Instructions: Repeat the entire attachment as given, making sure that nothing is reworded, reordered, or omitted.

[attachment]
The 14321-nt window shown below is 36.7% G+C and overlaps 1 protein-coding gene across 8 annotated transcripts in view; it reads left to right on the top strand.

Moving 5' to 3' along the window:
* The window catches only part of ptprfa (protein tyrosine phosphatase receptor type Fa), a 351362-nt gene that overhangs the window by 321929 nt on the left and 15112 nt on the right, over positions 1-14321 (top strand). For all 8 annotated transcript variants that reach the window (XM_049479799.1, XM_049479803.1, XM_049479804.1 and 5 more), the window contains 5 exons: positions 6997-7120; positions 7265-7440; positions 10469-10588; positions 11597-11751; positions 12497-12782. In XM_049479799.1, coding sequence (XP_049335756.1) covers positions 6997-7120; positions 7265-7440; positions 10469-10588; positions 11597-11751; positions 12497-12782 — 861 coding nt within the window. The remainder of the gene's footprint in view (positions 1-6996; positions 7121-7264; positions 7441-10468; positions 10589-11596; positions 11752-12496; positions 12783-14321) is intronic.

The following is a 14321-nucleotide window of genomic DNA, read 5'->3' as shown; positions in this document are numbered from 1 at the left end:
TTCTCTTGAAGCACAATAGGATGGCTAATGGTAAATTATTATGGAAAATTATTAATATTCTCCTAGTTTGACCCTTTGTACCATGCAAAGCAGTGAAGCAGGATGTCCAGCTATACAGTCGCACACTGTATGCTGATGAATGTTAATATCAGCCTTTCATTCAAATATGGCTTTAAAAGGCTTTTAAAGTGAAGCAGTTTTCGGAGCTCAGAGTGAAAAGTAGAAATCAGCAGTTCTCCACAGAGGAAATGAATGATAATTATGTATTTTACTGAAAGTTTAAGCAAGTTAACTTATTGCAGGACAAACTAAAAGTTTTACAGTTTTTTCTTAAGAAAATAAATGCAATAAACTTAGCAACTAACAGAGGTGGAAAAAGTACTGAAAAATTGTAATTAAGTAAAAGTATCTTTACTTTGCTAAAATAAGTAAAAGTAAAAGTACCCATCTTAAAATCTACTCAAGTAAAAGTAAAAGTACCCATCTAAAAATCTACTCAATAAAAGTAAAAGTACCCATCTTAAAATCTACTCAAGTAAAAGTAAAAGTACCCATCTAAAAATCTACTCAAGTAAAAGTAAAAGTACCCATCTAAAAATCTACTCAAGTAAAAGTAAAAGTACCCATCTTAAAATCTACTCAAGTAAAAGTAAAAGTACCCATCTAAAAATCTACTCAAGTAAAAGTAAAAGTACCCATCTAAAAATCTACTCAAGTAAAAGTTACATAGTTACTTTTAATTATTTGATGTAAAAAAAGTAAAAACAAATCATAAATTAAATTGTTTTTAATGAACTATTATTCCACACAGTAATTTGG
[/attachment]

The 14321-nt window shown below is 36.7% G+C and overlaps 1 protein-coding gene across 8 annotated transcripts in view; it reads left to right on the top strand.

Moving 5' to 3' along the window:
* The window catches only part of ptprfa (protein tyrosine phosphatase receptor type Fa), a 351362-nt gene that overhangs the window by 321929 nt on the left and 15112 nt on the right, over positions 1-14321 (top strand). For all 8 annotated transcript variants that reach the window (XM_049479799.1, XM_049479803.1, XM_049479804.1 and 5 more), the window contains 5 exons: positions 6997-7120; positions 7265-7440; positions 10469-10588; positions 11597-11751; positions 12497-12782. In XM_049479799.1, coding sequence (XP_049335756.1) covers positions 6997-7120; positions 7265-7440; positions 10469-10588; positions 11597-11751; positions 12497-12782 — 861 coding nt within the window. The remainder of the gene's footprint in view (positions 1-6996; positions 7121-7264; positions 7441-10468; positions 10589-11596; positions 11752-12496; positions 12783-14321) is intronic.

The following is a 14321-nucleotide window of genomic DNA, read 5'->3' as shown; positions in this document are numbered from 1 at the left end:
TTCTCTTGAAGCACAATAGGATGGCTAATGGTAAATTATTATGGAAAATTATTAATATTCTCCTAGTTTGACCCTTTGTACCATGCAAAGCAGTGAAGCAGGATGTCCAGCTATACAGTCGCACACTGTATGCTGATGAATGTTAATATCAGCCTTTCATTCAAATATGGCTTTAAAAGGCTTTTAAAGTGAAGCAGTTTTCGGAGCTCAGAGTGAAAAGTAGAAATCAGCAGTTCTCCACAGAGGAAATGAATGATAATTATGTATTTTACTGAAAGTTTAAGCAAGTTAACTTATTGCAGGACAAACTAAAAGTTTTACAGTTTTTTCTTAAGAAAATAAATGCAATAAACTTAGCAACTAACAGAGGTGGAAAAAGTACTGAAAAATTGTAATTAAGTAAAAGTATCTTTACTTTGCTAAAATAAGTAAAAGTAAAAGTACCCATCTTAAAATCTACTCAAGTAAAAGTAAAAGTACCCATCTAAAAATCTACTCAATAAAAGTAAAAGTACCCATCTTAAAATCTACTCAAGTAAAAGTAAAAGTACCCATCTAAAAATCTACTCAAGTAAAAGTAAAAGTACCCATCTAAAAATCTACTCAAGTAAAAGTAAAAGTACCCATCTTAAAATCTACTCAAGTAAAAGTAAAAGTACCCATCTAAAAATCTACTCAAGTAAAAGTAAAAGTACCCATCTAAAAATCTACTCAAGTAAAAGTTACATAGTTACTTTTAATTATTTGATGTAAAAAAAGTAAAAACAAATCATAAATTAAATTGTTTTTAATGAACTATTATTCCACACAGTAATTTGG